A Mixed Meal Tolerance Test for Clinical Trials

The Mixed meal tolerance test (MMTT) is used to see how well the body's insulin-producing beta cells, found in the pancreas, are working.

People using the MMTT drink a liquid meal of mixed proteins, carbohydrates, and fats. Their blood samples then are evaluated to see how much insulin—a key hormone that helps your body use blood sugar—rises in response.

This article explains how the MMTT works, from beginning to end of the test process. It also discusses the general importance of screening for diabetes.

Close up nurse demonstrating insulin pen on finger
Hero Images / Getty Images

Uses of MMTT

The MMTT is most often used as a tool in research settings, such as clinical research trials. You'll rarely encounter the complex and time-consuming MMTT when seeing your healthcare providers, but sometimes it's used to evaluate people with type 1 diabetes.

That said, there are specific contexts for when the MMTT is used to evaluate people living with diabetes. The test results can show whether the pancreas is producing too much insulin, not enough, or no insulin at all.

Healthcare providers encounter a number of scenarios in which the test may offer benefits. You may see the MMTT used when:

  • A very young child is diagnosed with type 1 diabetes and the provider needs to know how much insulin their pancreas is still making
  • A person has episodes of post-meal hypoglycemia, or low blood sugar, after having gastric bypass surgery
  • Someone doesn't have diabetes but their blood sugars are low two to three hours after eating; an MMTT can help to identify reactive hypoglycemia and determine if the pancreas is releasing excess insulin in response to food
  • A person with a suspected insulinoma (a tumor of the pancreas) has recurrent episodes of hypoglycemia

There also is some evidence for using an MMTT to evaluate people with type 2 diabetes.

How Is the MMTT Used in Research?

Researchers may use MMTT tests in drug development. They also may use it to assess how well certain types of therapies work, such as insulin pumps, glucagon-like peptide (GLP-1) agonists, and continuous glucose monitors.

The MMTT and What to Expect

Before completing an MMTT, you will first need to avoid all food and drink for at least eight hours beforehand. This is called fasting and means you'll take in nothing other than water. Even a breath mint or chewing gum that contains sugar can throw off the results.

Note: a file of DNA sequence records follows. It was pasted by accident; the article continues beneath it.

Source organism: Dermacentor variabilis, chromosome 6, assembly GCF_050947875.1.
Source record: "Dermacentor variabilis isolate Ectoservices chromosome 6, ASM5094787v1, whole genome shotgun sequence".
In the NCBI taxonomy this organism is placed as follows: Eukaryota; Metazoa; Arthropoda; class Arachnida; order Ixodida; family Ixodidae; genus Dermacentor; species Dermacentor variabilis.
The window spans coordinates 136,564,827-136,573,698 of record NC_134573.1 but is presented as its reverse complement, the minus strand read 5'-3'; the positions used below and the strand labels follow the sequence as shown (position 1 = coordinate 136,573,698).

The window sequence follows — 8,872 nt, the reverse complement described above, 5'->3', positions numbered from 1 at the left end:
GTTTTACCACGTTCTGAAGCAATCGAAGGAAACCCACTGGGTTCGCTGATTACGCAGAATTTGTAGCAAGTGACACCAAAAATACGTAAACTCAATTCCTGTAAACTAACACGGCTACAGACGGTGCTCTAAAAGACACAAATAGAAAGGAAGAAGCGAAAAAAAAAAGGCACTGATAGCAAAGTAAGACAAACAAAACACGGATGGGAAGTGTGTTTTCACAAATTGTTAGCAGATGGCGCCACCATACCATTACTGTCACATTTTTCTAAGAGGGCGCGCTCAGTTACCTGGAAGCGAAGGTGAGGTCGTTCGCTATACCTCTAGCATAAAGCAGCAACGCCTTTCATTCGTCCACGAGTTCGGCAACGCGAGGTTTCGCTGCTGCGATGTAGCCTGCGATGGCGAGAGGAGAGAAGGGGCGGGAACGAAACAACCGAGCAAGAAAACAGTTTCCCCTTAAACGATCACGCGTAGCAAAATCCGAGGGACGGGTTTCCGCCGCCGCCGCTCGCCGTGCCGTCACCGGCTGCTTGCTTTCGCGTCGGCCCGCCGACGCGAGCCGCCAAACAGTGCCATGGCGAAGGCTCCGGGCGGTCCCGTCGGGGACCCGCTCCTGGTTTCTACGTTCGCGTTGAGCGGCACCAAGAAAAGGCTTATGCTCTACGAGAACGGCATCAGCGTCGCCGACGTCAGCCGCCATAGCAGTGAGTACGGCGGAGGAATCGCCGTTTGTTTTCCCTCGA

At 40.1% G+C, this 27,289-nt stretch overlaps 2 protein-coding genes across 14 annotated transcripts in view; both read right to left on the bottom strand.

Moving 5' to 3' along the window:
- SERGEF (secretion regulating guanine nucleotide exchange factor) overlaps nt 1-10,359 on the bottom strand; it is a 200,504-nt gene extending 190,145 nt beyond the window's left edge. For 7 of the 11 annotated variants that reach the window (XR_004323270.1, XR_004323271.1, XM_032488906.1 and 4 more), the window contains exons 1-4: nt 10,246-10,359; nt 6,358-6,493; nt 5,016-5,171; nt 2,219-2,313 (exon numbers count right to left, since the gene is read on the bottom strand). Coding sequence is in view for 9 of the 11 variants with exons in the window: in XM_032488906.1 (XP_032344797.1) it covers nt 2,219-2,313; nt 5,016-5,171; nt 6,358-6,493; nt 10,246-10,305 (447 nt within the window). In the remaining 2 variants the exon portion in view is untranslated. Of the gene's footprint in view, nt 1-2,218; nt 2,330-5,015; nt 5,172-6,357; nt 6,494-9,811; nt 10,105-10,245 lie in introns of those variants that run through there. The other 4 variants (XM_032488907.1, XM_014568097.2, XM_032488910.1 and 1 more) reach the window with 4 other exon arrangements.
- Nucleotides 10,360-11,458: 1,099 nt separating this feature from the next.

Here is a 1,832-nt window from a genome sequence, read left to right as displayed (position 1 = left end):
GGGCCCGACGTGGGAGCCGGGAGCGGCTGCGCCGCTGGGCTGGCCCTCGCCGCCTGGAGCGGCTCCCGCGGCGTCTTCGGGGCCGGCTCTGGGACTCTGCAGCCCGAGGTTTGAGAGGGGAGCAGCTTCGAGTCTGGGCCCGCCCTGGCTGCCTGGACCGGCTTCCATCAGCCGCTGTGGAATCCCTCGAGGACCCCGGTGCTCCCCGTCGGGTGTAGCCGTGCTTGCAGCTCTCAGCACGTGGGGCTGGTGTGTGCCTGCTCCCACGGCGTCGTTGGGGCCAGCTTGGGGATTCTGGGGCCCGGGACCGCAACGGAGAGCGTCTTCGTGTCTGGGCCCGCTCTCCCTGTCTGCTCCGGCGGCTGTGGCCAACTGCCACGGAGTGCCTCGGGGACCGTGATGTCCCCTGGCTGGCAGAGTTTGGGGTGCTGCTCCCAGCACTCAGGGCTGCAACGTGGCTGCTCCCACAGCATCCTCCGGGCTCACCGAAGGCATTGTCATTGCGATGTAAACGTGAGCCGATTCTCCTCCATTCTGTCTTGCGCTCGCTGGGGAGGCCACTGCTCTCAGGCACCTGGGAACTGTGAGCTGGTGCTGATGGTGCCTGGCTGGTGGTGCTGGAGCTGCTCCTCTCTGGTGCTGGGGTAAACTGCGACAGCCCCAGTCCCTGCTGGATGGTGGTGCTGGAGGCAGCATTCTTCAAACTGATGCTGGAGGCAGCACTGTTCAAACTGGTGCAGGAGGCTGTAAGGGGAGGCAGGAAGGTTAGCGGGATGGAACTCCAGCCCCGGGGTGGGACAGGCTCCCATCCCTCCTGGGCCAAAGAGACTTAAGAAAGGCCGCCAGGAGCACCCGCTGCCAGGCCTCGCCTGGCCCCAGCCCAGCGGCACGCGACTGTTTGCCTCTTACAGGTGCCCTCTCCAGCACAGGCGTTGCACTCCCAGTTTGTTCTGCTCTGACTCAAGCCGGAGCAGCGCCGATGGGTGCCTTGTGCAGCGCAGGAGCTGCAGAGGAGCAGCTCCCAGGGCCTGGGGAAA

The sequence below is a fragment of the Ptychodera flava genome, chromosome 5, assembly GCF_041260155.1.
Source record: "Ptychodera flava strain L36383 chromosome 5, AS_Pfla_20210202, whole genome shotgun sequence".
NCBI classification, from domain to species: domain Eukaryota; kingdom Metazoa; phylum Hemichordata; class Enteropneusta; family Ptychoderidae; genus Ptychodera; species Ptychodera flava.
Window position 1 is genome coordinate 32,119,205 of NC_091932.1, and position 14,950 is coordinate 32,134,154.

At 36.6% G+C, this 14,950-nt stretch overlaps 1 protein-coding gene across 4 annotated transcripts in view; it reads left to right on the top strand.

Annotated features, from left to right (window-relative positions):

You also may be asked to limit certain activities a day before the MMTT because they can influence insulin sensitivity. These activities include:

  • Strenuous exercise
  • Drinking alcohol
  • Using caffeine
  • Smoking or chewing tobacco

Expect to stay for several hours during the test. Once an intravenous (IV) line is started and you drink the MMTT beverage, your blood will be drawn every 30 minutes for at least two hours.

Some research has supported a shorter MMTT test of just 90 minutes with only one blood draw.

For the MMTT, be sure to wear comfortable clothing and bring something to do for the several hours you'll be testing. If your child is the one having the test, plan a few activities. A special blanket, stuffed toy, or other comfort object may help too.

MMTT v. Oral Glucose Tolerance Test

The oral glucose tolerance test (OGTT) is another method used to test people living with diabetes. It is a good indicator of glucose tolerance and is used with other tests, such as the hemoglobin A1C. It's similar to the MMTT and used for much the same purpose, but there are differences.

The OGTT is used to diagnose diabetes and prediabetes, a condition in which you have mildly high blood sugar levels that may progress if not treated. The OGTT also may be used to screen for gestational diabetes, which happens only during pregnancy.

The biggest difference between the MMTT and the OGTT is that people taking the OGTT don't ingest an entire mixed meal. With this test, you'll take in only sugar dissolved in water, and then your blood sugar levels will be checked later.

Your healthcare provider can use the OGTT to test for things the MMTT cannot. This includes two measures: impaired fasting glucose (IFG) and impaired glucose intolerance (IGT), both associated with prediabetes.